Protecting the Rainforest with Diversification

August 27, 2013

The Amazon rainforest is one of the most biologically diverse regions of the world, but the delicate balance of the ecosystem is threatened every day by deforestation and industrialization. The ever-changing climate may also present issues when it comes to preserving the rainforests, but indigenous people living in the Amazon are adjusting their practices to accommodate the changes.

Dr. Jan Salick, a researcher from the Missouri Botanical Garden, has been taking expedition cruises to the Amazon to observe and work with the Yanesha, an indigenous tribe living in the Amazon basin region of Peru, for 40 years to learn how they live in the Amazon region without disrupting its delicate ecosystem. She also studied the Tibetan people of Nepal and found many similarities between the cultures.

"Both cultures use traditional knowledge to create, manage and conserve this biodiversity, and both are learning to adapt to and mitigate the effects of climate change," said Salick. "They have much to learn and to offer the world if we can successfully learn to integrate science and traditional knowledge."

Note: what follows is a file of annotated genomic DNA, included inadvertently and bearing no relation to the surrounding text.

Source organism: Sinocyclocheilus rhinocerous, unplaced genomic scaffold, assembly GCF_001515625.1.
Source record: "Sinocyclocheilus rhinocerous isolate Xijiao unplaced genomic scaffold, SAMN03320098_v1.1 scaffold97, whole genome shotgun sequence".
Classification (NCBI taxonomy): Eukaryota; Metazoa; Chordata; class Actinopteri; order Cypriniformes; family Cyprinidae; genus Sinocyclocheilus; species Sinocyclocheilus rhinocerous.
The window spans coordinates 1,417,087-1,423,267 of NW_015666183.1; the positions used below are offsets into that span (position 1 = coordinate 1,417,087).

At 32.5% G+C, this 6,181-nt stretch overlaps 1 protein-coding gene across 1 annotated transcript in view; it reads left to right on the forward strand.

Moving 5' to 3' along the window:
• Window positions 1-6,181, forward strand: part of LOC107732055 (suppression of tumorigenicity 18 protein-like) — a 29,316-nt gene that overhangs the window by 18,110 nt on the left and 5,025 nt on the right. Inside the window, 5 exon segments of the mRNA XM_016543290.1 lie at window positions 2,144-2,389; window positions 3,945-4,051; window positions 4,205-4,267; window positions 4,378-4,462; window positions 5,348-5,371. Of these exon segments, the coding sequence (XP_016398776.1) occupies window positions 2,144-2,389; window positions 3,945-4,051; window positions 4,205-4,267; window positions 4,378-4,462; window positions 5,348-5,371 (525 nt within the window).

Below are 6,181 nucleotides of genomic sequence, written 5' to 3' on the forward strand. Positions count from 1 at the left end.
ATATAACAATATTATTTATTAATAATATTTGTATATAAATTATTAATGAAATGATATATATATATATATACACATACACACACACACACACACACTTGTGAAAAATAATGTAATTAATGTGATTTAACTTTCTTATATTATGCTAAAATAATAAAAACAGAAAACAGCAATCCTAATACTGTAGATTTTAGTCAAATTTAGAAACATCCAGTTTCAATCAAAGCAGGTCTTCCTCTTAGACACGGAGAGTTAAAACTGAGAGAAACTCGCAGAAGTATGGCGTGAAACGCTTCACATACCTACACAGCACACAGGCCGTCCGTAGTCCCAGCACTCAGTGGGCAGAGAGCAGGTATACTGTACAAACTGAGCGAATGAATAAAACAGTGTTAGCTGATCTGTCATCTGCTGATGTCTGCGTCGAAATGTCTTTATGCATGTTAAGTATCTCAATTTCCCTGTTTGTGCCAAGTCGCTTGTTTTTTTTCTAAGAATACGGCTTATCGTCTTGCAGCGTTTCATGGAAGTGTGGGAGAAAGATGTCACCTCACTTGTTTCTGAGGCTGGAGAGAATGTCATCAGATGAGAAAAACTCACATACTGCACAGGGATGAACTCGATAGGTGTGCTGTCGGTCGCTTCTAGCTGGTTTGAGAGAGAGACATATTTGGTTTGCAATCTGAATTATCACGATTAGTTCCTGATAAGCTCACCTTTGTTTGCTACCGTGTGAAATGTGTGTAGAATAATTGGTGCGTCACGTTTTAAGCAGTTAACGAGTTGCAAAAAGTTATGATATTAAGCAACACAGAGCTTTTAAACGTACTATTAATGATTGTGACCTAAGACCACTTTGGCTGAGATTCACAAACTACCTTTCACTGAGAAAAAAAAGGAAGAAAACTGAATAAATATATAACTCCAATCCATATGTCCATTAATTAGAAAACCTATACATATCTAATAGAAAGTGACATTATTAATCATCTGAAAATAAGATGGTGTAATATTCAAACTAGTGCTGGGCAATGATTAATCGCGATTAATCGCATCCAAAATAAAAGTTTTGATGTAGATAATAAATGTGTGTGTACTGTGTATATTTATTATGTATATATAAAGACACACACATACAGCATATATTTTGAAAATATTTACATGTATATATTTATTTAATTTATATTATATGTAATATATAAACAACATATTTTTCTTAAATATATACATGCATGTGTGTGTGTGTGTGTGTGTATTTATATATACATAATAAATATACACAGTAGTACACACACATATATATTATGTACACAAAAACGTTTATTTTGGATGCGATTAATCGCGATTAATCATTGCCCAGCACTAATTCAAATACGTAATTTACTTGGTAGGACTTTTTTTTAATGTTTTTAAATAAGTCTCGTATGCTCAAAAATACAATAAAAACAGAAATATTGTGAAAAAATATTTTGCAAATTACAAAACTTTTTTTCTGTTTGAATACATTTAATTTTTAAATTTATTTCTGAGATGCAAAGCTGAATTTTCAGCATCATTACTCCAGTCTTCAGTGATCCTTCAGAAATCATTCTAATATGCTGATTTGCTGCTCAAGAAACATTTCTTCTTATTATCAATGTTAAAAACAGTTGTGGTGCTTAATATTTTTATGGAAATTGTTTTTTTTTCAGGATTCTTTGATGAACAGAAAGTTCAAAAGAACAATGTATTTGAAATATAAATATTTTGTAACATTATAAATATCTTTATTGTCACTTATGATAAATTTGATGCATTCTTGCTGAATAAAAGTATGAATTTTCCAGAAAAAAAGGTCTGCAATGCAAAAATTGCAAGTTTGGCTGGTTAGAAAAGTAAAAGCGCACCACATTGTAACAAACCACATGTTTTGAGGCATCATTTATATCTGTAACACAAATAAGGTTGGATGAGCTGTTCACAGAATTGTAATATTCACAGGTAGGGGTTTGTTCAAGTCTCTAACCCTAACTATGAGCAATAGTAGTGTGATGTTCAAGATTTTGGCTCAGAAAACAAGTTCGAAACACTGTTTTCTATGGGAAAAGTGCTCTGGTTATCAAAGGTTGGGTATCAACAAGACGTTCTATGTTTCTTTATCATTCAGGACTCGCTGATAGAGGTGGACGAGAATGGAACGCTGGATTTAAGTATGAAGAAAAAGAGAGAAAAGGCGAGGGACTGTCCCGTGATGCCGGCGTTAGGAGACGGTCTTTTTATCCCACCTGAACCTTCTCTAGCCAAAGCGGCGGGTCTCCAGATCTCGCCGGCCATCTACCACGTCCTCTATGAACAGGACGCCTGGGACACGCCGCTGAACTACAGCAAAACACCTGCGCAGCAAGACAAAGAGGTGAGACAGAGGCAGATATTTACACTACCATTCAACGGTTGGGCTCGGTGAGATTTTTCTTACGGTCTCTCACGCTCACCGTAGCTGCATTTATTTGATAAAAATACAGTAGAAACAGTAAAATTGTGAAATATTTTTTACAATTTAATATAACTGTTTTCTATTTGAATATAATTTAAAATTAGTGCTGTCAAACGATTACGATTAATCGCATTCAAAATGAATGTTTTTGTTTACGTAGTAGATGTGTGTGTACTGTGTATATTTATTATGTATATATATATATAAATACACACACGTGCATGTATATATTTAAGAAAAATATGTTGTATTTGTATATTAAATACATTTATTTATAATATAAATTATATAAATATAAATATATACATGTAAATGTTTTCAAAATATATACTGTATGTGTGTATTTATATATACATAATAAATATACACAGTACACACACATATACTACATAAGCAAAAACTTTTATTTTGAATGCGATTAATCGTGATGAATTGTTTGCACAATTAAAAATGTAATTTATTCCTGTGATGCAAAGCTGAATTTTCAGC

Dr. Salick noted that the Yanesha were instrumental in making the cocona plant more diverse by selecting seeds based on their desired outcome. The cocona fruit takes on the characteristics of the mothering plant, which makes it easy for the Yanesha to discern which plants they want to produce more of. The Rainforest Conservation Fund reports that this fruit can be the size of an apple or small as cranberries. The smaller berry-sized fruits, known as coconillo, are typically sweeter and have softer skins than the cocona grande. Dr. Salick's research suggests the Yanesha have helped the cocona diversify by choosing to plant seeds based on what they enjoyed, which means less desirable fruits were phased out over time.

She also observed how the Yanesha's agricultural practices help to fuel biodiversity. They essentially employ crop rotation, cycling through what plants are grown in which region each year. Dr. Salick suggests this practice promotes biodiversity and long-term sustainability.

Her research may provide a better understanding of how to take what is needed from the Amazon rainforest without disturbing it. Ecotourists can learn more about the challenges of sustaining the rainforests on their Amazon River cruises. Seeing the ecosystem up close can further visitors' understanding of just how important it is to preserve and protect this diverse region.